Slump in PPS numbers of foreign nationals

Only one in five foreign nationals of working age who were assigned PPS numbers in 2008 had any employment here five years later.

Figures show just 20.4% of those aged 15 and over who received a PPS number as the economic collapse accelerated recorded any economic activity in 2013.

A further 17.8% of the same group recorded social welfare activity, and while others are presumed to have been studying full-time, married to an earning spouse, or registered self-employed and not entitled to welfare payments, a large group are thought to have left the country.

Demand among foreign nationals for PPS numbers fell dramatically during the recession, from 127,048 after 2008 to fewer than half that, 62,984, the following year.

Since 2012, demand has been on the increase again, however, with latest figures from the Central Statistics Office showing 75,812 were allocated to those aged 15 and over in 2013 and Department of Social Protection figures revealing a further increase to all ages in 2014.

Employment opportunities seem to be on the rise too, as 38.1% of those allocated a PPS number in 2013 had employment during that year and the percentage rose to 52.5% among new arrivals from EU states, excluding the union’s newest members, Bulgaria, Romania, and Croatia.

The highest number of PPS numbers for non-Irish in 2013 went to people from the UK, who accounted for 13,167 of the total, followed by Poland with 9,235.

Up to 2008, Poles had by far the highest number, 42,454, more than twice the second highest, the UK, which had 19,733, but Polish applications declined dramatically after that.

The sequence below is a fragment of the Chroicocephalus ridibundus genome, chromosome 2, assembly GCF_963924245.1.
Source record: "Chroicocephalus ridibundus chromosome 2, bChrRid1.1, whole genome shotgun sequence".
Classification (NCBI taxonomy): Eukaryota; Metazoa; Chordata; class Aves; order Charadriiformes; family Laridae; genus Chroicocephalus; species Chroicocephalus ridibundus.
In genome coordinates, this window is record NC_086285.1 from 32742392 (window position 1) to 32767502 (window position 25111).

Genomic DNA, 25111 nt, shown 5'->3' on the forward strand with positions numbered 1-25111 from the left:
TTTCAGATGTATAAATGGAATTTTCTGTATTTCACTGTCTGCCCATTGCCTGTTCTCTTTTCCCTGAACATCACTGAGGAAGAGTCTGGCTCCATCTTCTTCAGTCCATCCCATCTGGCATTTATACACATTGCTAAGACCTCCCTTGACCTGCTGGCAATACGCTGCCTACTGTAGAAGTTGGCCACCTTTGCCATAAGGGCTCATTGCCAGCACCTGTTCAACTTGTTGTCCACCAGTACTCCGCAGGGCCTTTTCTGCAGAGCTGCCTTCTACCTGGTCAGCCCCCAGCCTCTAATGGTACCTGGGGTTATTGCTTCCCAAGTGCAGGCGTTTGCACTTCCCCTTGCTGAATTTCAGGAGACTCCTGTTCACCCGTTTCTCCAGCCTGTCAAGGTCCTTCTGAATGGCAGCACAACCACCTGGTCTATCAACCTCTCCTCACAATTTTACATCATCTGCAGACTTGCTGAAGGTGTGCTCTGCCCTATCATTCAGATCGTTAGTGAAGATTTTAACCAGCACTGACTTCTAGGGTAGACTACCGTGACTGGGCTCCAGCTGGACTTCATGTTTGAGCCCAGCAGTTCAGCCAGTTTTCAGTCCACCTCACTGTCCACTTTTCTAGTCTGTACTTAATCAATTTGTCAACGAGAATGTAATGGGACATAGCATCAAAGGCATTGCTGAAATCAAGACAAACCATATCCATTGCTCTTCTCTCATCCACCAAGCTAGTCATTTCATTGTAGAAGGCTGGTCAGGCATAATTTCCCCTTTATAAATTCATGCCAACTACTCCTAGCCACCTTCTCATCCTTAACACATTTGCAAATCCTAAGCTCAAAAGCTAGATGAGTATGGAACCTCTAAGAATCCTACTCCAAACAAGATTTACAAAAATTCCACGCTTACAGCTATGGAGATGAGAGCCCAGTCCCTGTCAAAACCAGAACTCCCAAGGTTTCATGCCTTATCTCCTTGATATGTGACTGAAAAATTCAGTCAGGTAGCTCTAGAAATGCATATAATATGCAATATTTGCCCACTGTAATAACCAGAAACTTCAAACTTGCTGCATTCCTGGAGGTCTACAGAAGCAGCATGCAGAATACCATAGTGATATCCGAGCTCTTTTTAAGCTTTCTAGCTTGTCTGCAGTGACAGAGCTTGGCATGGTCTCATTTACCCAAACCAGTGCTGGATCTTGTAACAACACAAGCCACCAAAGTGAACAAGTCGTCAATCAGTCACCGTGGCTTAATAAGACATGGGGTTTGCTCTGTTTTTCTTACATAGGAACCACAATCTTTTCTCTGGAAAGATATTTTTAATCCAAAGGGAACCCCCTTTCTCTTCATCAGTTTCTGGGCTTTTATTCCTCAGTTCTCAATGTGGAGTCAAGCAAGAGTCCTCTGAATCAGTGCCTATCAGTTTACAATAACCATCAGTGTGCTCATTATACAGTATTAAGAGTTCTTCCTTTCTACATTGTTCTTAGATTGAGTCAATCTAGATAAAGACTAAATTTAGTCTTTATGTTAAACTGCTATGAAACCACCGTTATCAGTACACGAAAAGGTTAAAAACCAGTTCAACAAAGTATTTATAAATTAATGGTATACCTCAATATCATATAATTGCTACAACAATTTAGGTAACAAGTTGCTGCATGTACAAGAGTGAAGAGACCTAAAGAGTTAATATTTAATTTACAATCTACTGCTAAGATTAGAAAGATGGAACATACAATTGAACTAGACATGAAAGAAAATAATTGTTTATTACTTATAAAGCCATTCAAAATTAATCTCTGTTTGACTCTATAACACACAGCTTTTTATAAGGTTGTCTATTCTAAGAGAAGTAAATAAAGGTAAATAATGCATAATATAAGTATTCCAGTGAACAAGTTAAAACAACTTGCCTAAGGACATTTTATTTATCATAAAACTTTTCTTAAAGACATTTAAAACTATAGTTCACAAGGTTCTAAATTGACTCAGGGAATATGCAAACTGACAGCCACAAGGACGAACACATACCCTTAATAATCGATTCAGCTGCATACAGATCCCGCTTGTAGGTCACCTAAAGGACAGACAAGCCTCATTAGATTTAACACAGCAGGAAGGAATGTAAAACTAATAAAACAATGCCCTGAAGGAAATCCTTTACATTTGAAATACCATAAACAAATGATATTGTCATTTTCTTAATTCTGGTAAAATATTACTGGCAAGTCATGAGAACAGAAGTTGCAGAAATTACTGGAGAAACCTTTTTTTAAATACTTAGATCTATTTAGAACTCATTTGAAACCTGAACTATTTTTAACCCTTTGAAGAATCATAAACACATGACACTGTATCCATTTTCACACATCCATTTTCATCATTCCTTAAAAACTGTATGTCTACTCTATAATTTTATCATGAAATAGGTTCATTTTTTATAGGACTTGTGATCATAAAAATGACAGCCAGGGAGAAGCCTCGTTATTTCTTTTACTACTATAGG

The next biggest country groups assigned of PPS numbers in 2013 were Romania, Brazil, Spain, Italy, France, the USA, India, and Lithuania. In 2008, Slovakia and Hungary also made the top 10, in place of Italy and India.

The most notable increase in recent years has been in the allocation of numbers to people from Venezuela. Just 65 PPS numbers went to Venezuelans in 2008 but that grew steadily to 408 in 2012 and jumped to 2,218 in 2013.

Hotels and catering were the sectors that absorbed the greatest number of foreign nationals working here in 2013, employing 58,511, or almost one in five.

Retail and wholesale employed one in six, while one in eight were carrying out administration and support service activities, one in 11 were in manufacturing, and one in 15 were employed in the health services.

Just under 12,000, or one in 27, had work in jobs that were classed as professional, scientific, or technical, and fewer again, about one in 30, had work in the financial sector.

While the dramatic fall in the number of foreign nationals of all ages being allocated PPS numbers was the main trend in recent years, the drop in the number of children getting PPS numbers was even more notable.

Allocations to all ages almost halved from 154,065 in 2008 to 85,170 in 2013, but the change in the 0-14 age group was a fall of almost two thirds, from 27,017 in 2008 to 9,358 in 2013, suggesting fewer families came to live here in the last few years.

Allocations to older applicants increased slightly from 2,352 among the over-65s in 2008 to 2,689 in 2013. The ratio of males to females remained virtually unchanged, with slightly more males every year, varying from a low of 50.5% to a high of 52.6%.


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